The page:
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Catalog numbering systems for single records

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Catalog numbering systems for single records

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This list presents the numbering systems used by various record companies for single (mainly 7" 33 1/3 and 45, and 10" 78 rpm) records.



Capitol Records began with number 100 when it started. About 1947, the series was temporarily ended and a new series, beginning with 15000, was begun. After about 400 numbers (in early 1949), the old series was resumed, a few numbers below 600. By 1950 the number series had reached the 700s, and crossed the 1000 mark in the latter part of that year. There was a separate series of 40000s for country 78s. This series continued to 5999 in late 1967, when it resumed with 2000. It then continued uninterrupted to somewhere in the 5600's (about 1987) when it was changed again to the 44000s. The 'Starline' series used the 6000s.

Columbia (US)

For Columbia in the UK, see "EMI" which controlled the Columbia label there.

In the 1940s, Columbia 78s used 5-digit numbers in the 30000s. The series had reached 38600 around 1950 and continued into the 1950s, passing the number 40000 in the middle of the decade. In the late 1940s, Columbia introduced 7" 33 1/3 rpm singles, which were numbered in their own series, with a prefix 1- before a low number, not exceeding 3 digits. Columbia originally resisted issuing 45 rpm singles, as that was a speed originated by competitor RCA Victor Records. However, eventually Columbia began to issue 45s with numbers identical to the corresponding 7" 33 1/3 singles, except for the prefix 6- instead of 1-.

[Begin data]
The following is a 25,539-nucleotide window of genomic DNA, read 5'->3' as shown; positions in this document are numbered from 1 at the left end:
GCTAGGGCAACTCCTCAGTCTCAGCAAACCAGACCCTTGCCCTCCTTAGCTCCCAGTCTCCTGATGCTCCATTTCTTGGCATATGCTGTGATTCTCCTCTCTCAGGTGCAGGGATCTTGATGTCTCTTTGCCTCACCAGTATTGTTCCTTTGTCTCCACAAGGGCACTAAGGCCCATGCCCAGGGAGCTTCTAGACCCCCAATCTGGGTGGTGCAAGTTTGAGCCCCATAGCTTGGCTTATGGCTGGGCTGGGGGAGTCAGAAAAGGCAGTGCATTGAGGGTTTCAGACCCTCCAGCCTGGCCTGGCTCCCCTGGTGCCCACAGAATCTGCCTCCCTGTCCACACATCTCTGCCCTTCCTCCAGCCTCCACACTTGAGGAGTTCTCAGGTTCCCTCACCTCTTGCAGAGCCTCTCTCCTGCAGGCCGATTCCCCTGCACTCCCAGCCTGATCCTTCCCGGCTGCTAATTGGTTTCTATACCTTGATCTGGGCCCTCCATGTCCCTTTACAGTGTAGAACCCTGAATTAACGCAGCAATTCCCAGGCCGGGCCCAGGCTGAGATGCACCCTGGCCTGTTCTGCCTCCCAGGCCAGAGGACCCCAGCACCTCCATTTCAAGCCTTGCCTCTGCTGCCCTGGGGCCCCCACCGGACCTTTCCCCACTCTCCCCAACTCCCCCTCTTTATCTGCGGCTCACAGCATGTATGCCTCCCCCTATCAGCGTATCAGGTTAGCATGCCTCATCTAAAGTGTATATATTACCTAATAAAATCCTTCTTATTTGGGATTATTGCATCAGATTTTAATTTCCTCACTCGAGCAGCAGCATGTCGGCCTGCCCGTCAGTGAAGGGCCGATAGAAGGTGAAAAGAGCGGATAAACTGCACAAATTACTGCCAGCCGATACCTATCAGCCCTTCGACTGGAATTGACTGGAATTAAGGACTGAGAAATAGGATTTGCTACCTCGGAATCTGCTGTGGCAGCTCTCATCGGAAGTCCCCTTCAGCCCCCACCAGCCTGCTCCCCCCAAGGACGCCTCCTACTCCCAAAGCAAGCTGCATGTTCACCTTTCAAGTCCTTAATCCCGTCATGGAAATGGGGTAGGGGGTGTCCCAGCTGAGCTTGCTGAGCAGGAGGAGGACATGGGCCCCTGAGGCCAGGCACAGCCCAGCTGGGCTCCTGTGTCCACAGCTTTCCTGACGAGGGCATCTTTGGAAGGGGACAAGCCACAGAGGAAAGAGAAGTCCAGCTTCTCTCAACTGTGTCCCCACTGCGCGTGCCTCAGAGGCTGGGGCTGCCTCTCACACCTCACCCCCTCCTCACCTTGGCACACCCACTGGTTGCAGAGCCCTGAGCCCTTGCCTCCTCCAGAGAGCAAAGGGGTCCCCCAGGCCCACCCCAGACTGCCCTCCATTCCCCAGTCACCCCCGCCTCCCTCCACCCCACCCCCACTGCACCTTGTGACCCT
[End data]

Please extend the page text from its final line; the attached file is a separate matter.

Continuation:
Early in the 1950s, the system was changed to give singles at all speeds the same numbers except that the 33 1/3 rpm records had a prefix, now 3-, and the 45 rpm records also a prefix, now 4-, added to the number of the 78.

Eventually the only speed issued was 45 rpm, and the 4- prefix was dropped. By 1960 the series reached 41000, by 1970 it reached 45000. In 1974, shortly after passing 46000, the numbering series changed, beginning again with 10000. By 1980 the numbers reached 11000.

Decca (UK)

UK Decca used a system of 4-digit numbers with an F prefix.

Decca (US)

Decca 78s were originally given 4-digit numbers, reaching 3000 about 1940. The sequence grew quickly and passed 4000 in 1941. As late as 1944, 4-digit numbers were still used, but somewhat later the series was terminated.

Overlapping with this period, some Decca singles were given 5-digit numbers as early as January 1943, starting with 18500. The sequence was jumped to 23000 in 1945.

By the start of the 1950s, numbers were still in the 20000s, with 45s given corresponding numbers with the prefix 9-. The series reached 24700 around the beginning of 1950. Just before 1960 the numbers reached 30000; Decca's issues in the 1960s apparently came much more slowly, as by 1970 the numbers had only gone to about 32600.

Another series of Decca singles wes numbered in the 40000s, apparently mostly devoted to country records.